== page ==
THE DIFFERENT TYPES OF POTATOES

     
      

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    PRODUCTS: 5 More Favorite Specialty Foods

    Another batch of favorites from THE NIBBLE.

    What makes it a favorite? We would buy it again…and again. In alphabetical order, we recommend:

    1. LOVE THE WILD: FROZEN FISH FILLET ENTRÉES

    Only one in five Americans meet the USDA recommendation for fish intake, a vital high protein dietary component that’s high in protein and healthy fats.

    LoveTheWild is on a mission to make it easy for you to enjoy delicious, traceable fish dinners—in fact, we can’t recall an easier preparation. Add the fillet to the piece of parchment paper, top with the cubes of sauce, fold and bake. It tastes like it was prepared at a [good] restaurant.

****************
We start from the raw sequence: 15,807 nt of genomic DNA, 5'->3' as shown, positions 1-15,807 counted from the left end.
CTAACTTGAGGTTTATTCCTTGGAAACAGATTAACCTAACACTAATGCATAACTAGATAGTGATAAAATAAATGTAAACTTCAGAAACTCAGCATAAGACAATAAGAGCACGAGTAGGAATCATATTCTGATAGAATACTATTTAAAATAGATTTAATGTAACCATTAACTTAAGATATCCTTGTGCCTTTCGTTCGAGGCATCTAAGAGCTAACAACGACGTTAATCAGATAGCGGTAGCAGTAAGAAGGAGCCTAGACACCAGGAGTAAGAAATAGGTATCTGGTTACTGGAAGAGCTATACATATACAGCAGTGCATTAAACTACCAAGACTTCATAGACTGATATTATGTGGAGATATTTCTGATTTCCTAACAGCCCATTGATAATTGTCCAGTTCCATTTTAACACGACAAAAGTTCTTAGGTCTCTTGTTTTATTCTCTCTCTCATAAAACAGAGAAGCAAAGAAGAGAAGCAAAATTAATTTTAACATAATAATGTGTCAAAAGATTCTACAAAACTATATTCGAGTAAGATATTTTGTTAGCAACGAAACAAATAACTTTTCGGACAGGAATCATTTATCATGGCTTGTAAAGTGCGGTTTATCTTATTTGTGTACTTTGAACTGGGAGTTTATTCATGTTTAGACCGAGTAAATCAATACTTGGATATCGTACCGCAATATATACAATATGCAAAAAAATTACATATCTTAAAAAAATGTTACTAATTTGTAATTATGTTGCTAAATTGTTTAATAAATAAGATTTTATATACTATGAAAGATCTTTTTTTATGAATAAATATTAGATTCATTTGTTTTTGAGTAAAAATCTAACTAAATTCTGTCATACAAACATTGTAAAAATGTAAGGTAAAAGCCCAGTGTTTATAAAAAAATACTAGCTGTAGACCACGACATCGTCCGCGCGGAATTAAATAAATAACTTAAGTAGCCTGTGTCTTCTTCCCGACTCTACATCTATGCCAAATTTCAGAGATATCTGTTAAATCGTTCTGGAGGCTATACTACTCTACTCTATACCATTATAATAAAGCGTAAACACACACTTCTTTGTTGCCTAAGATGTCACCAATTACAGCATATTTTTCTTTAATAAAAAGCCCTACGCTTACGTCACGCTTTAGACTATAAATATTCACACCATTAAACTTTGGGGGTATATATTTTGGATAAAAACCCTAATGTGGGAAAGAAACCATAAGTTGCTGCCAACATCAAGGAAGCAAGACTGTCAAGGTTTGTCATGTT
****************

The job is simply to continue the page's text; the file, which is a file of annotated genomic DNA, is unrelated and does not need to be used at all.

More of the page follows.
Aside from a moist and tasty piece of fish, there’s no pan to clean: The parchment goes from pan to plate (or, you can remove it before plating).

    In the process, the company uses the greener technique of aquaculture, which they call “the least environmentally impactful form of animal protein production in the world.”

    The frozen entrées, nicely packaged, pair sustainably-sourced fish filets with regional, butter-based sauces that complement each species’ unique taste.

    The company hand-selects seafood from the most well-managed farms in the world, providing you with the highest quality sustainable seafood. There are currently four varieties, each of which was a hit with us:

  • Barramundi with Mango Sriracha Chutney
  • Catfish with Cajun Creme
  • Rainbow Trout with Salsa Verde
  • Striped Bass with Roasted Pepper Almond Sauce